14 February 2021

Jacopo Bassano – painter

Artist loved brilliant colours and drew his inspiration from real life

The statue of Jacopo Bassano in the town from which he took his name
The statue of Jacopo Bassano in the
town from which he took his name 

The artist who became known as Jacopo Bassano died on this day in 1592 in Bassano del Grappa in the Veneto in northern Italy.

He was born in about 1510 in Bassano del Grappa.  According to some accounts, he was christened Jacopo dal Ponte, although the inscription on his statue in the town names him Giacomo da Ponte. His father, Francesco il Vecchio, was already a successful painter in Bassano and had established a workshop that produced mostly religious works.

Jacopo became an apprentice in his father’s workshop while still a young boy. He made his way to Venice when he was about 20, where he studied under Bonifazio de Pitati, who was also known as Bonifazio Veronese.

While in Venice, he met famous artists, such as Titian and il Pordenone, and his work from this period shows Titian’s influence and demonstrates his lifelong appreciation of the great artist’s work.  Jacopo Bassano’s earliest paintings also show his love of the brilliant colours used by Titian.

Bassano’s Supper at Emmaus (1538), originally commissioned for a church, uses rich luminous colours that distinguish the figures from their background. Unusually, he places Christ towards the back of the scene, allowing the figures around him to play a more significant part. He dresses them in 16th century clothes rather than in robes in the classical Roman tradition. He includes food on the table and there is a dog and a cat in the picture, showing he has drawn on contemporary life for his inspiration rather than just sticking to the stylistic conventions of his age.

Jacopo Bassano's The Last Supper shows the influence of such artists as Durer and Raphael on his work
Bassano's The Last Supper shows the influence
of such artists as Durer and Raphael on his work
After his father’s death in 1539, Jacopo Bassano returned to Bassano del Grappa and took over the running of the family workshop. He married a local woman, Elisabetta Merzari, in 1546.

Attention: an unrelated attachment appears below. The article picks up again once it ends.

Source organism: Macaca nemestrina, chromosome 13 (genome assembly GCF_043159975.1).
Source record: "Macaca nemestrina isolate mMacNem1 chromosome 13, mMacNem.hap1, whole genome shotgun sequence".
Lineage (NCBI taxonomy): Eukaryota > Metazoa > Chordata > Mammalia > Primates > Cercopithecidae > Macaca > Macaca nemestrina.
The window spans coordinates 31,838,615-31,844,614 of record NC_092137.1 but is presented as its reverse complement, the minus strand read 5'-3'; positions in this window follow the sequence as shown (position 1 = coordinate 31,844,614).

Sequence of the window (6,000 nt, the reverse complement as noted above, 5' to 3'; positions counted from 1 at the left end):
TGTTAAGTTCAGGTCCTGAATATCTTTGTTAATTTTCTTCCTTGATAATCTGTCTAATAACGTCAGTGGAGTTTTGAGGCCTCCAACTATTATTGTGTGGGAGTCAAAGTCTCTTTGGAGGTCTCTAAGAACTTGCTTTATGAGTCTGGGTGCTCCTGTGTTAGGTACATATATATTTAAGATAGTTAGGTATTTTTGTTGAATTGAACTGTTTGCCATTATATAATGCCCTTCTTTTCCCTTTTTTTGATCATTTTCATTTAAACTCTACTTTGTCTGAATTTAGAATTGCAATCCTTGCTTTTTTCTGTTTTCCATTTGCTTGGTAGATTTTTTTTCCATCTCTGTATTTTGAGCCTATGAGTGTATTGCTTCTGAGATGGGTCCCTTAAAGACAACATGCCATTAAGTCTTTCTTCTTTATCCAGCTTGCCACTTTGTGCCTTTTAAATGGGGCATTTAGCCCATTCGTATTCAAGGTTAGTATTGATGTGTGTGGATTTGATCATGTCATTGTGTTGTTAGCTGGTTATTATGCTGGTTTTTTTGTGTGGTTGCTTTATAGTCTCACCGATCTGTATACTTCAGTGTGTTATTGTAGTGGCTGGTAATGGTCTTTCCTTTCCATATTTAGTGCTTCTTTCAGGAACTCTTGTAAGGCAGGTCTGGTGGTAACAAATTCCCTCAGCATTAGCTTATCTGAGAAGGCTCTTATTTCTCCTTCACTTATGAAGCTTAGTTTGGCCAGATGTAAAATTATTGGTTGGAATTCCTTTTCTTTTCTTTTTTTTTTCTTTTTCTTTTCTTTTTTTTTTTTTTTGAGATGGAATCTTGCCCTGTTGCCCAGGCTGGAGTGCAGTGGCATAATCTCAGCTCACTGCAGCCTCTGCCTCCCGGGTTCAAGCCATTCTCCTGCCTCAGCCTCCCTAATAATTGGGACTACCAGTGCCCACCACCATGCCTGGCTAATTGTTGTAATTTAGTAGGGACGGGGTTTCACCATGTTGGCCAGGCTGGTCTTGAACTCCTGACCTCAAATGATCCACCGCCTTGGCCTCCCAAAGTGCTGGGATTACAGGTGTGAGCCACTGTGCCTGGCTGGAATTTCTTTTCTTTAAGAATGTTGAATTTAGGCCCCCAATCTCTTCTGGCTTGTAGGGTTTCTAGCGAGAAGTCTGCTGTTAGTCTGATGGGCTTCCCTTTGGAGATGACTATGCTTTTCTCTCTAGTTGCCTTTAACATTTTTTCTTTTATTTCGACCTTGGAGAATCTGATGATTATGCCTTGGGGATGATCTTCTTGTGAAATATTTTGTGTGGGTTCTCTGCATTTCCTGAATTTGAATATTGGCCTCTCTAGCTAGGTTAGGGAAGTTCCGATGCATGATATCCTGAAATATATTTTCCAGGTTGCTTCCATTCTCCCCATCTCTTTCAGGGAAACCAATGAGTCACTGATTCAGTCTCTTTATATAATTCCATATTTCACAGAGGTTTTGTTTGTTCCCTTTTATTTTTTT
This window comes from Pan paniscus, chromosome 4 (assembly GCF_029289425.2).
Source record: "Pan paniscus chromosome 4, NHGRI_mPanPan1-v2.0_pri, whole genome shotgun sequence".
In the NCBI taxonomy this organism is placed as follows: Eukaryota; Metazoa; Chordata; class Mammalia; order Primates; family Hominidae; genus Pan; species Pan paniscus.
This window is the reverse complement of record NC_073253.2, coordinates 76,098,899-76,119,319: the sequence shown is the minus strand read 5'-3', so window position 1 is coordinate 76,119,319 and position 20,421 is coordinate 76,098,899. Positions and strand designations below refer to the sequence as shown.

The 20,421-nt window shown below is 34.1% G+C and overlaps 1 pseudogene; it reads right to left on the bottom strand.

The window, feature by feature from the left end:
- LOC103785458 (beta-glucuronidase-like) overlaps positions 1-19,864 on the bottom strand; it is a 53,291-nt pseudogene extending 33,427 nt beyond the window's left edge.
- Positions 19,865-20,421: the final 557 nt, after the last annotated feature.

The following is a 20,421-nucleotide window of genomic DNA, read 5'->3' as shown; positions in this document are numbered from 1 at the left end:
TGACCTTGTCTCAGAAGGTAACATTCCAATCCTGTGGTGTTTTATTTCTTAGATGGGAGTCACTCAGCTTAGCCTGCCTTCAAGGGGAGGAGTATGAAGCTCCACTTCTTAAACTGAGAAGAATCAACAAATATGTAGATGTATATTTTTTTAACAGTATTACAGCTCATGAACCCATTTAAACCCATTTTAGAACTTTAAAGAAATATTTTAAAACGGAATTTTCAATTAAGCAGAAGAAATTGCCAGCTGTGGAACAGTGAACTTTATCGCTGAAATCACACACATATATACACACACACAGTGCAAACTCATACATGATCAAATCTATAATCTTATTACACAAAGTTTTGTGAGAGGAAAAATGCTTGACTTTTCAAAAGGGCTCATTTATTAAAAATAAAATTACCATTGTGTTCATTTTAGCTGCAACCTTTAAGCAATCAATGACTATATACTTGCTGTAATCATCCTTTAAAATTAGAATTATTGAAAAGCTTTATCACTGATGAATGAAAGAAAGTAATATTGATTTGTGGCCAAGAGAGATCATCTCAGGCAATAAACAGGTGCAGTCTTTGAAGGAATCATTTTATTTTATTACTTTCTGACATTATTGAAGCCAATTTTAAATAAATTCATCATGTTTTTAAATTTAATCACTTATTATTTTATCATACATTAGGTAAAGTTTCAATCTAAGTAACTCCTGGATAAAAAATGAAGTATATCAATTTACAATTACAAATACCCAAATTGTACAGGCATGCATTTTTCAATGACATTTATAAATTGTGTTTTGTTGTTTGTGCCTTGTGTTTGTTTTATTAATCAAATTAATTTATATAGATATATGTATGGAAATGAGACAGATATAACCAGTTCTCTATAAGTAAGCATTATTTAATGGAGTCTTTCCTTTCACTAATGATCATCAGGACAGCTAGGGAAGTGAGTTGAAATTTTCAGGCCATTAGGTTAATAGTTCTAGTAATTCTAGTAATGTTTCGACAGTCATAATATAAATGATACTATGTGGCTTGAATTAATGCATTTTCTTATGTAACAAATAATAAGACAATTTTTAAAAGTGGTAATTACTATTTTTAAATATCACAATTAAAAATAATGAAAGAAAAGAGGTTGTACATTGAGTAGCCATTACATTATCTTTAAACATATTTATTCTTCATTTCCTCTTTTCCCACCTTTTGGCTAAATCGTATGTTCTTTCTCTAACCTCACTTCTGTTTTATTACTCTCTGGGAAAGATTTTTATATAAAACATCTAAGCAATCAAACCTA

His painting of The Last Supper in 1542 shows the influence on his work of Mannerism and indicates that he had seen the paintings of Durer and Raphael because his figures seem alive, with muscles and sinews, in the style of those two great artists.

After about 1550 he started experimenting with light and he was one of the first painters to paint a ‘nocturne’, a scene taking place at night time, which was to make his paintings even more highly valued.  He also tended to place his subjects in a natural landscape with carefully painted trees and flowers.

A portrait of Bassano painted by his son, Girolamo
A portrait of Bassano painted
by his son, Girolamo
His four sons, Leandro Bassano, Francesco Bassano the Younger, Giovanni Battista da Ponte and Girolamo da Ponte, all worked in his workshop and followed him closely in style and subject matter.

After Jacopo’s death in 1592, his sons produced numerous works in his style, making it difficult for art historians to establish which pictures were created by Jacopo Bassano himself and which were the work of his sons.

His work is considered unique because it incorporated diverse artistic influences. He is believed to have learnt from Durer, Parmigianino, Tintoretto and Raphael, even though he lived permanently in Bassano del Grappa, mainly by seeing their prints, of which he became an avid collector.

The Ponte degli Alpini was designed by the great architect Andrea Palladio
The Ponte degli Alpini was designed by the
great architect Andrea Palladio
Travel tip:

Bassano del Grappa, where Jacopo Bassano was born and died, and from which he got his professional name, is an historic town at the foot of Monte Grappa in the Vicenza province of the Veneto, about 35km (22 miles) northeast of the city of Vicenza. The town is famous for inventing grappa, a spirit made from the grape skins and stalks left over from wine production, which is popular with Italians as an after dinner drink to aid digestion. A famous sight in the town is the Ponte degli Alpini, a bridge designed by Andrea Palladio.

The Basilica di Santa Giustina can be found off Padua's square, Prato della Valle
The Basilica di Santa Giustina can be found off
Padua's large square, Prato della Valle
Travel tip:

Jacopo Bassano painted altarpieces for churches in Padua, Treviso, and Belluno as well as for churches in his home town and Venice. In the Basilica di Santa Giustina in Padua, his work, Santa Giustina enthroned with the saints Sebastian, Antonio Abate and Rocco, was painted by him in around 1560 with the help of his son, Francesco. It is considered one of his best works and also one of the most original examples of the Venetian Mannerist culture. The Basilica Church of Santa Giustina, which is the ninth largest Christian church in the world, is at the corner of Prato della Valle where it is joined by Via Avazzano and Via Ferrari. The church contains the remains of Santa Giustina, a devout young woman who was martyred in 304, and is also home to the tomb containing the body of St Luke the Evangelist, who was credited with writing the Gospel according to St Luke. Next door to the basilica there is a Benedictine monastery with frescoed cloisters and a famous library that can be visited by arrangement.

Also on this day:

Feste di San Valentino e di Sant’Antonino

La festa degli innamorati (The Feast of the Lovers)

1963: Fellini’s masterpiece Otto e mezzo (8½) is released in Italy

1974: The birth of triple Olympic champion fencer Valentina Vezzali


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